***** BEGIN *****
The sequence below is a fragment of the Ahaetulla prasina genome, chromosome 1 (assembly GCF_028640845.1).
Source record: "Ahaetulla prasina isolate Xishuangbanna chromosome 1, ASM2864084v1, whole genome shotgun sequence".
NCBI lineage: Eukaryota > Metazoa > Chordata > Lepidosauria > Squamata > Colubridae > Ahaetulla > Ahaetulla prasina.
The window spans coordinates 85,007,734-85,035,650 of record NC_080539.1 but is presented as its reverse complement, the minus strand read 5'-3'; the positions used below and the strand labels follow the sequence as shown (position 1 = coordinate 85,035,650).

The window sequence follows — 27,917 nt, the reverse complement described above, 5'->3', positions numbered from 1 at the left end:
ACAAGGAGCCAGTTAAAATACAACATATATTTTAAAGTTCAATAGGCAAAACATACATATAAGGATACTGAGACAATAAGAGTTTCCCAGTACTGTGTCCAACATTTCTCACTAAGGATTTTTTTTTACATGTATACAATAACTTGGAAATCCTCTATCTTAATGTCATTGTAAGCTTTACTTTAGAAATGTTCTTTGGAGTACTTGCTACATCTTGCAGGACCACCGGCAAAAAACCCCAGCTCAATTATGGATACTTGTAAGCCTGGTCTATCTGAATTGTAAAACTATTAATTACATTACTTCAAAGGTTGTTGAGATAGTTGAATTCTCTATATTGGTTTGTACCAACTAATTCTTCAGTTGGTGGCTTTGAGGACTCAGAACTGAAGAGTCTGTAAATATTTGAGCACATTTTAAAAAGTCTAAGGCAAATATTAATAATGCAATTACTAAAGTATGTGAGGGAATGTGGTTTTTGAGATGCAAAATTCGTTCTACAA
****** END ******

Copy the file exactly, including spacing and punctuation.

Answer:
The sequence below is a fragment of the Ahaetulla prasina genome, chromosome 1 (assembly GCF_028640845.1).
Source record: "Ahaetulla prasina isolate Xishuangbanna chromosome 1, ASM2864084v1, whole genome shotgun sequence".
NCBI lineage: Eukaryota > Metazoa > Chordata > Lepidosauria > Squamata > Colubridae > Ahaetulla > Ahaetulla prasina.
The window spans coordinates 85,007,734-85,035,650 of record NC_080539.1 but is presented as its reverse complement, the minus strand read 5'-3'; the positions used below and the strand labels follow the sequence as shown (position 1 = coordinate 85,035,650).

The window sequence follows — 27,917 nt, the reverse complement described above, 5'->3', positions numbered from 1 at the left end:
ACAAGGAGCCAGTTAAAATACAACATATATTTTAAAGTTCAATAGGCAAAACATACATATAAGGATACTGAGACAATAAGAGTTTCCCAGTACTGTGTCCAACATTTCTCACTAAGGATTTTTTTTTACATGTATACAATAACTTGGAAATCCTCTATCTTAATGTCATTGTAAGCTTTACTTTAGAAATGTTCTTTGGAGTACTTGCTACATCTTGCAGGACCACCGGCAAAAAACCCCAGCTCAATTATGGATACTTGTAAGCCTGGTCTATCTGAATTGTAAAACTATTAATTACATTACTTCAAAGGTTGTTGAGATAGTTGAATTCTCTATATTGGTTTGTACCAACTAATTCTTCAGTTGGTGGCTTTGAGGACTCAGAACTGAAGAGTCTGTAAATATTTGAGCACATTTTAAAAAGTCTAAGGCAAATATTAATAATGCAATTACTAAAGTATGTGAGGGAATGTGGTTTTTGAGATGCAAAATTCGTTCTACAA